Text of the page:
RC44 sailors come in all shapes and sizes. The burliest grinders can weigh in at 110kg. Conversely, at the other extreme is Peninsula Petroleum’s Italian crewwoman Flavia Tomiselli, barely making an impression on the scales at 50kg.
Tomiselli got signed up to sail with John Bassadone’s Peninsula Petroleum in January having spent the previous season and a bit before racing with Bronenosec Sailing Team.
Returning to Sardinia this week is nostalgic for Tomiselli. While she is originally from Rome, she used to come to this Italian island annually on her family holidays. It was also where, aged 14, she first joined a sailing school. “I loved it from the very first moment,” she remembers of her adopted sport. “I got passionate about it and I just wanted to do it more. Then I became an instructor, but it was all mostly for fun, not so serious.”
From dinghies, typically doublehanders such as the 420 or 29erXX Tomiselli graduated up to keelboats, initially racing on sportsboats such as the Melges 24 and Este 24. This she thoroughly enjoyed: “I move quite well on board and I feel comfortable on it,” she says. On the Melges circuit, where she raced on board Nicola Ardito’s Little Wing, she first got a taste of her future, racing with professional sailors. From the 24 she graduated up to the Melges 32, competing on the Malafemmena and Synergy boats both at European and World championship level.
Sailing with leading Italian tactician Michele Ivaldi on Synergy led to Tomiselli being invited to make the leap to Bronenosec Sailing Team’s RC44 in 2015. While on the Melges her nimble frame and athletic disposition made her an able bowman, typically on the RC44 she works the front end of the cockpit alongside the pitman. “The RC44 is a very physical boat, so I just help around, especially in the manoeuvres, during hoists, etc. You definitely need an extra pair of hands – it makes manoeuvring easier.”
Significantly Tomiselli’s feather weight means she can join an RC44 as an extra crew, enabling her crew to sail nine up, rather than with eight, while remaining within the RC44's all-up maximum crew weight of 680kg. When she first joined Bronenosec Sailing Team, she was taking over a role previously held by owner Vladimir Liubomirov’s daughter Polina. However her joining Peninsula Petroleum this season has required John Bassadone’s crew to go on a strict diet to comply with the crew weight limit.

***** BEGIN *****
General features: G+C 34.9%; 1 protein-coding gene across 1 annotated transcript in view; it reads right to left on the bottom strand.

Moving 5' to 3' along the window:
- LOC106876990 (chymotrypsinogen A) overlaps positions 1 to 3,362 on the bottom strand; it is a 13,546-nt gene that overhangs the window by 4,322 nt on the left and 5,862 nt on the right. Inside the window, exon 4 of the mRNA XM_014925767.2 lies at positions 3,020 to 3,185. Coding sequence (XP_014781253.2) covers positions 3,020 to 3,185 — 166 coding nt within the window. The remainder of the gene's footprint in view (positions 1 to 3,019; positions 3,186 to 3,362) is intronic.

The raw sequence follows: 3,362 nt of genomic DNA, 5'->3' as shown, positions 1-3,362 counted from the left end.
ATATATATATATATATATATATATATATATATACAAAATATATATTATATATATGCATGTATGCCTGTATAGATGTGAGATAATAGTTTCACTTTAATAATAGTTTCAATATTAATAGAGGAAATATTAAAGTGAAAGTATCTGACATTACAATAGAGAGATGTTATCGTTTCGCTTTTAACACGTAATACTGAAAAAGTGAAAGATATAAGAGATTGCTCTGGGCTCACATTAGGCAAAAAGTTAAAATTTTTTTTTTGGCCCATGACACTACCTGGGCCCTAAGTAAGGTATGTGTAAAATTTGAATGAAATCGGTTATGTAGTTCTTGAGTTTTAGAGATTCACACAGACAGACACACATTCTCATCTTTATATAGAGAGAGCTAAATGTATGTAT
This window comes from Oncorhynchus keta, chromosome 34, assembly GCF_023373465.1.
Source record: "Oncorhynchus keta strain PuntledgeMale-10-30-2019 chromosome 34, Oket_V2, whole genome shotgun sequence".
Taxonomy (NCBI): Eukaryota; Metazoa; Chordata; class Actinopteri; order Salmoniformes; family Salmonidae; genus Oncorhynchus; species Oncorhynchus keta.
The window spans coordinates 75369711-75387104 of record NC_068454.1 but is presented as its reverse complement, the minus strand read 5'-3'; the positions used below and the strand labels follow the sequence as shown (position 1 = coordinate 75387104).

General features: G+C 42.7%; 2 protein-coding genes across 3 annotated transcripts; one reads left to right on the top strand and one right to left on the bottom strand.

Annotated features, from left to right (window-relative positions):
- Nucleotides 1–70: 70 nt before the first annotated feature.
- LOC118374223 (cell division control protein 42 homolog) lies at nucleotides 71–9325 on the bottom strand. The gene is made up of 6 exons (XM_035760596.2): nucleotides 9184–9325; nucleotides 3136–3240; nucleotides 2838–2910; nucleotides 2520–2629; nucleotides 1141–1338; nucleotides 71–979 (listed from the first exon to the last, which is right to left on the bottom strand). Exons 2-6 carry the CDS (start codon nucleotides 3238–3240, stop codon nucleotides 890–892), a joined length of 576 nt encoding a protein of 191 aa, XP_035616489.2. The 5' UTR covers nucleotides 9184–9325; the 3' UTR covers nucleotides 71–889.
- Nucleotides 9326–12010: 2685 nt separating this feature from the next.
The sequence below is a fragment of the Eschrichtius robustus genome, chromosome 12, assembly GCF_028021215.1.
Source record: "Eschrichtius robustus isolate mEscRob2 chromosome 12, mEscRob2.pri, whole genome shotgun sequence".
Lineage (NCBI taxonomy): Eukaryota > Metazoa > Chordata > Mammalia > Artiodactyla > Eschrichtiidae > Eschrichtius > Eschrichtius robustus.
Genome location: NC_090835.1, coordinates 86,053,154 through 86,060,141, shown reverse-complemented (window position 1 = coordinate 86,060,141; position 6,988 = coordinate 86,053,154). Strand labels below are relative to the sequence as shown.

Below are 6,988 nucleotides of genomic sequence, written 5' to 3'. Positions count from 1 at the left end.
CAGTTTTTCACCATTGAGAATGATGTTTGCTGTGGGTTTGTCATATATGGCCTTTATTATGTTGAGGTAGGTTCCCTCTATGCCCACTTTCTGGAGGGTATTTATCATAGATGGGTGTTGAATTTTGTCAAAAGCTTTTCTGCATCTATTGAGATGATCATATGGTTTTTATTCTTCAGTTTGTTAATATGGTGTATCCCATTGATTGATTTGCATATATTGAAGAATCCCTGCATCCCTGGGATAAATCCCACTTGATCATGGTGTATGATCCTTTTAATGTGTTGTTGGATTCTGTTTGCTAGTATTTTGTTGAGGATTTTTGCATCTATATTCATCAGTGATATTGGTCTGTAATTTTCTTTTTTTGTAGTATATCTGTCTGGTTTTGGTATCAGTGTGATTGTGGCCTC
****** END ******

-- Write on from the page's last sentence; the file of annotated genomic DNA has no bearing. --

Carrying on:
As to how she finds the RC44 class, Flavia says: “Obviously the level is very high. In the Melges you have a lot of very good sailors, but here there are all the top sailors. And the boats are really cool. I like doing all the manoeuvres. Everything is very well organised and on the water it is good. There is very little stupid waiting around.”
As to where Tomiselli’s future lies, she is unsure. The RC44 is the only regular sailing she can do these days while holding down her full time job as a project manager for Doyle Sails in Palma. There, she typically works on superyachts, while recently she oversaw production of the new wardrobe for the J-Class, Shamrock.
Tomiselli is also one of the few women to compete on board an RC44, however this, she says, in no way phases her. “I studied nautical engineering in La Spezia, so I am used to being just with men. They treat me like one of the boys. They don’t give me any discount on the boat, but they are gentlemen on land. I would like to see more girls sailing on these boats. It is a very physical boat and obviously people have different body shapes, so if you had an all-girl team, I’m sure you could do it, but you would need more people.”
If a bigger opportunity arose, such as position on a Volvo Ocean Race team, she would be interested but personally, she says, she prefers diversity in her professional life. “Given what I studied, I like doing a bit of everything. I like being in the office. I like to see both sides. With the sails it is cool because the process is short - you design the sail, make it and then you see it working on board. I like the engineering that is behind it and the sailing. I particularly aspire to keep learning.”